Under The Bleachers: An Older Player Thinks Things Were Better In Their Day? No Way!

Above (L-R): Former Major League Baseball right-handed relief pitcher Rich “Goose” Gossage and Toronto Blue Jays right fielder Jose Bautista
Under The Bleachers: An Older Player Thinks Things Were Better In Their Day? No Way!

A couple weeks back, the biggest story amongst sports talking heads was the litany of players from previous NBA generations weighing in on Stephen Curry, the Golden State Warriors and the incredible season they’re having.

“The Big O,” Oscar Robertson, the only man to average a triple-double over the course of an entire season, delivered the equivalent of a “kids these days” take on their play, followed by members of the record-setting Chicago Bulls following suit.

Thursday, the “things were better back in my day” take came from the baseball diamond, as Rich “Goose” Gossage went in on Jose Bautista and the Toronto Blue Jays as a whole. The former reliever called the Blue Jays right fielder “a disgrace to baseball” because he (and the rest of the Jays) are animated and emotional on the diamond, something that never would have stood back when Gossage was staring down batters from behind his massive moustache and angry eyes.

To his credit, Bautista took the high road and refused to get into a war of words with Gossage because really, what’s the point? And what’s the point of people getting fired up about this stuff to begin with?

This may come as a shocker to you, but everyone thinks everything was better back in their day. Always. Forever. No matter the subject.

Music. Movies. Life in general – always better in your heyday versus when your parents were growing up or what the next generation considers outstanding nowadays.

Now factor in the competitiveness and ego of professional athletes and it should be zero surprise that guys like Robertson and Gossage aren’t the biggest fans of the guys that are doing good things right now.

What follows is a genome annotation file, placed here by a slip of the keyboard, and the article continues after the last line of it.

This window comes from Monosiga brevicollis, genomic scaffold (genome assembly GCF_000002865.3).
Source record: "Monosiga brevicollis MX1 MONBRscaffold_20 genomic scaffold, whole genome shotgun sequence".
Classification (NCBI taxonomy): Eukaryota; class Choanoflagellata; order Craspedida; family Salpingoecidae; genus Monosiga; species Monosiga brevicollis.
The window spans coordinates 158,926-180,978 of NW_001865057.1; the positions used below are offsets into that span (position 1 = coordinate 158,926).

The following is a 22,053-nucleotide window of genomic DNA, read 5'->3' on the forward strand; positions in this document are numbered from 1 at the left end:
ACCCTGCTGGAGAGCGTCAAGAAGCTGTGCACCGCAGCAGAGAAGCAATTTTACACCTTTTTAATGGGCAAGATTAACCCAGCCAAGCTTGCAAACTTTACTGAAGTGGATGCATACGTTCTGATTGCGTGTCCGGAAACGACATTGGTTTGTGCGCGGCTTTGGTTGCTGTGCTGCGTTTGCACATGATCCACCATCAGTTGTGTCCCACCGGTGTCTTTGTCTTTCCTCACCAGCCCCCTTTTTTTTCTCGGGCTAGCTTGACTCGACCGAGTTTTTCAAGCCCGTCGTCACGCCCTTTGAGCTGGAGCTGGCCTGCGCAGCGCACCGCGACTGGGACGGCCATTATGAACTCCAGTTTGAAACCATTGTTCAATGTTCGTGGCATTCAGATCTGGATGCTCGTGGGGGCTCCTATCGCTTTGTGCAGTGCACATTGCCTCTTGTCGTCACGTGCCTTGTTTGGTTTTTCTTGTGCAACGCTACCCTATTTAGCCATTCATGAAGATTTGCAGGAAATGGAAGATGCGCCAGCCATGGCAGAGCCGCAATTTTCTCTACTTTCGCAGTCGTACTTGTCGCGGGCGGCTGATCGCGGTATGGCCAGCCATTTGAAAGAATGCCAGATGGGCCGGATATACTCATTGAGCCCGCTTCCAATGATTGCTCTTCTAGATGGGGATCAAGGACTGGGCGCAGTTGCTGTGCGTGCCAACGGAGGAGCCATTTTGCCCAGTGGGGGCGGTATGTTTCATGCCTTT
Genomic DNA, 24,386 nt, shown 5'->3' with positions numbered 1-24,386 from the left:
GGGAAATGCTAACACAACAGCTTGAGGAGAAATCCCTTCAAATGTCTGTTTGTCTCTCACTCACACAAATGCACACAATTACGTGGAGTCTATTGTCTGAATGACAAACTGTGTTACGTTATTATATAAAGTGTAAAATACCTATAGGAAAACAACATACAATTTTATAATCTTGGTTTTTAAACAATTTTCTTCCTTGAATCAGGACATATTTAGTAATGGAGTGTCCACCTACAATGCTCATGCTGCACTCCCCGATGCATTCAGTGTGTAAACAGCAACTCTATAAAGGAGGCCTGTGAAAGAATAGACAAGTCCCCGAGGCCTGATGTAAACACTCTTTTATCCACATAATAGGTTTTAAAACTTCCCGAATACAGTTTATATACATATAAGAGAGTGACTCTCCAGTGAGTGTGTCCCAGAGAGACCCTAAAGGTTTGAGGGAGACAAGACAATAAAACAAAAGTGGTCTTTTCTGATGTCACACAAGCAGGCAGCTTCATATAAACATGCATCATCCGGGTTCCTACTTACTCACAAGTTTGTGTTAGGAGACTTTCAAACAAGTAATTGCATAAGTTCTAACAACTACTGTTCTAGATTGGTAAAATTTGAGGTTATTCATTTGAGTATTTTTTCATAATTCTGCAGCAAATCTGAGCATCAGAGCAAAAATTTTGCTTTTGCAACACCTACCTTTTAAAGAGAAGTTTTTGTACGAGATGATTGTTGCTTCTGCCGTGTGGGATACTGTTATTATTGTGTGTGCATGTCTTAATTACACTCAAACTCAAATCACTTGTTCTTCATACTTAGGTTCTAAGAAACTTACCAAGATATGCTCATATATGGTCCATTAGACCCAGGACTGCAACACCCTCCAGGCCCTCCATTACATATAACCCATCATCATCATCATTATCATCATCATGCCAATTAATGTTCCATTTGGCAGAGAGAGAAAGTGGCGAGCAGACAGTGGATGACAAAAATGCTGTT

Old heads always think the league was tougher in their day and that the way they played the game was “the right way.” These revelations should rank up there with learning that water is wet.

The funny thing is that they always have some valid points – basketball has shifted to be a more open, offensive game since Robertson played; flash and swagger weren’t accepted on the baseball diamond in Gossage’s time – but where these veterans always end up coming away looking like crotchety, old “Get Off My Lawn!” types is that they never seem to give any credit where it is due or recognize the spots where they would struggle.

Because here’s the thing: everything changes and neither basketball nor baseball are the same in 2016 as they were when Robertson and Gossage put on a uniform. It’s why making cross-generational comparisons is an exercise in futility.

Too much changes, including what is acceptable and appreciated in terms of celebration and swagger, that it becomes impossible to say how a player like Wilt Chamberlain would do in today’s NBA or how Steph would do if he jumped in the DeLorean and played in the ‘50s.

Same with baseball. Same with every other sport. Same with pop culture, art, literature and so on and so forth.

So next time an old timer steps to a mic and says things were better in their day or they’re not impressed with today’s players, smile, nod and keep it moving because there is nothing new or worth arguing about being said.

Tags: Jose Bautista, Stephen Curry, Under the Bleachers

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